Speaking gibberish has long been known to be a telltale sign of a stroke, but how about sending nonsensical text messages? It turns out, those can also be a key indicator of a life-threatening loss of blood supply to the brain—a newly recognized phenomenon called dystextia.
After receiving a series of befuddling texts from his 25-year-old pregnant wife regarding her due date, a worried husband recently brought her to Brigham and Women’s Hospital where sure enough, neurologists diagnosed a stroke; they reported the case in this week’s issue of the journal Archives of Neurology.
Here’s a sample of the texting transcript between husband (h) and patient (p). The phone’s auto-correct function had been turned off, which explains the misspellings.
H: So what?s the deal? P: every where thinging days nighing P: Some is where! H: What the hell does that mean? H: You?re not making any sense. H: July 24, right? P: J 30 H: July 30? P: Yes H: Oh ok. I?m worried about your confusing answers P: But i think H: Think what? P: What i think with be fine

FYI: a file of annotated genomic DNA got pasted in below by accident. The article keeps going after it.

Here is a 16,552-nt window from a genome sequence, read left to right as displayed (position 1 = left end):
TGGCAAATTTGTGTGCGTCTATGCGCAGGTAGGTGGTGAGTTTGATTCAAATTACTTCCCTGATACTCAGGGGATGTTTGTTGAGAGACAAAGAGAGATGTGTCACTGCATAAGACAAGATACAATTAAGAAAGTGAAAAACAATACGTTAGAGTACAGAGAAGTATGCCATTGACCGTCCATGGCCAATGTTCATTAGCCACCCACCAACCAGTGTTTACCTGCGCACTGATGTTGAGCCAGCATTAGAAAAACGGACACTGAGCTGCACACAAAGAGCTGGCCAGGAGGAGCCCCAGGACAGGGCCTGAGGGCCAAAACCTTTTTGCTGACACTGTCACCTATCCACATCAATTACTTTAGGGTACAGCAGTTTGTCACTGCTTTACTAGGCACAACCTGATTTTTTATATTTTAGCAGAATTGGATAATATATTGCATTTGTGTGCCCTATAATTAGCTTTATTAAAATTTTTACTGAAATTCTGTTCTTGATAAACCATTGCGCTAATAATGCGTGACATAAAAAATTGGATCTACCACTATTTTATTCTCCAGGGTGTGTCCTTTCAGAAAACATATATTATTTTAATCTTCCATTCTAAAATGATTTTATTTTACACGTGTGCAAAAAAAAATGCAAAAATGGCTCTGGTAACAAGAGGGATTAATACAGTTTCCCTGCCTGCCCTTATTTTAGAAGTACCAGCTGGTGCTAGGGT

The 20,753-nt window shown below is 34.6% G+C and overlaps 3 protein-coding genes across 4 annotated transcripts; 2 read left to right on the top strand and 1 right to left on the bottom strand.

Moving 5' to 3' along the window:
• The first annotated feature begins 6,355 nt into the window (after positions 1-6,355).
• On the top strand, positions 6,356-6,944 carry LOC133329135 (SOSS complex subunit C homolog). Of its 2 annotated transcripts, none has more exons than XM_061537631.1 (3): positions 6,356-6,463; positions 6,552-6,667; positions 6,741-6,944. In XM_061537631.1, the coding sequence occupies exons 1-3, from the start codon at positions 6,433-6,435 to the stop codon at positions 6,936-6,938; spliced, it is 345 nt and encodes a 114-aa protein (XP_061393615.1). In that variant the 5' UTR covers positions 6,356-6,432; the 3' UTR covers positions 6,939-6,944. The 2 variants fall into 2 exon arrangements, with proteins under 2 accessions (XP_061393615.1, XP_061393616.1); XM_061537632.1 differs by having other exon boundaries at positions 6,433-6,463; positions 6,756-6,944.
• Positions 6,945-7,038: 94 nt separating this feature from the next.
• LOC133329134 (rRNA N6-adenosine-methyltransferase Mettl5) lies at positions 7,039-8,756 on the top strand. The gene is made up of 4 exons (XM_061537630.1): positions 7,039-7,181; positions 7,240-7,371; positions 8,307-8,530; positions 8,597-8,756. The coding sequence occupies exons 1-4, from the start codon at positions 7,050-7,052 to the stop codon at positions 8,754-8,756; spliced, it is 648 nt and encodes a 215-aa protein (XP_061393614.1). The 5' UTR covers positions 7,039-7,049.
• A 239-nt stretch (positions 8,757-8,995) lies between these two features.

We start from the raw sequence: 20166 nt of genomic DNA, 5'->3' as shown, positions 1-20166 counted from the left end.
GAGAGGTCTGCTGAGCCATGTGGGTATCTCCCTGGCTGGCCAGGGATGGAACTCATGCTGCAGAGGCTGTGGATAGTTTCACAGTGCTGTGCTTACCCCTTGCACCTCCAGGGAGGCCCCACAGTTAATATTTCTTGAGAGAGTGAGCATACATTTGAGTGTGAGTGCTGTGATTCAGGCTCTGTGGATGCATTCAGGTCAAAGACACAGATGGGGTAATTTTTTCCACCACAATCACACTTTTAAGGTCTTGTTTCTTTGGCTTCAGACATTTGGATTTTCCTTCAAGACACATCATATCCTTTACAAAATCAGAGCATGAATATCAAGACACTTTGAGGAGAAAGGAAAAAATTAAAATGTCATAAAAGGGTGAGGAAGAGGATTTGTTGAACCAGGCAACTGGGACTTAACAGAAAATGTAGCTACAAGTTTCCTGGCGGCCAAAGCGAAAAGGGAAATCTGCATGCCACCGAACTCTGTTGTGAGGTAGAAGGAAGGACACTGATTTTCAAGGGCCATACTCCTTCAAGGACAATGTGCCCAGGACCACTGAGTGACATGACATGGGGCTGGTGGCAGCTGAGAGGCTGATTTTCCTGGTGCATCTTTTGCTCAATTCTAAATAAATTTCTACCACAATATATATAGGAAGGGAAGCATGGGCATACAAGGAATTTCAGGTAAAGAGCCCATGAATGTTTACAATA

“The word dystextia has been used before in the medical literature to describe someone having a migraine headache who is having trouble coordinating fingers to make appropriate texts,” said Dr. Joshua Klein, a neurologist at Brigham and Women’s. It’s also been used to describe arm weakness from a previous stroke that has rendered someone unable to tap out legible words.
But this is the first reported case of dystextia that Klein knows of to describe the aphasia that occurs in 20 to 40 percent of stroke patients. The nonsensical texts were the first warning signs that were caught, though looking back the woman had also had trouble filing out her medical forms in the doctor’s office earlier that day.
Her doctor’s probably didn’t pick up on her strange speech patterns because her voice was hoarse due to a cold.
“Since so much communication is shifting from verbal to electronic communication, I think it’s important to take note if a loved one starts sending text messages that don’t make sense,” Klein said. “It could be a sign of a stroke or of other brain problem affecting language areas of the brain.”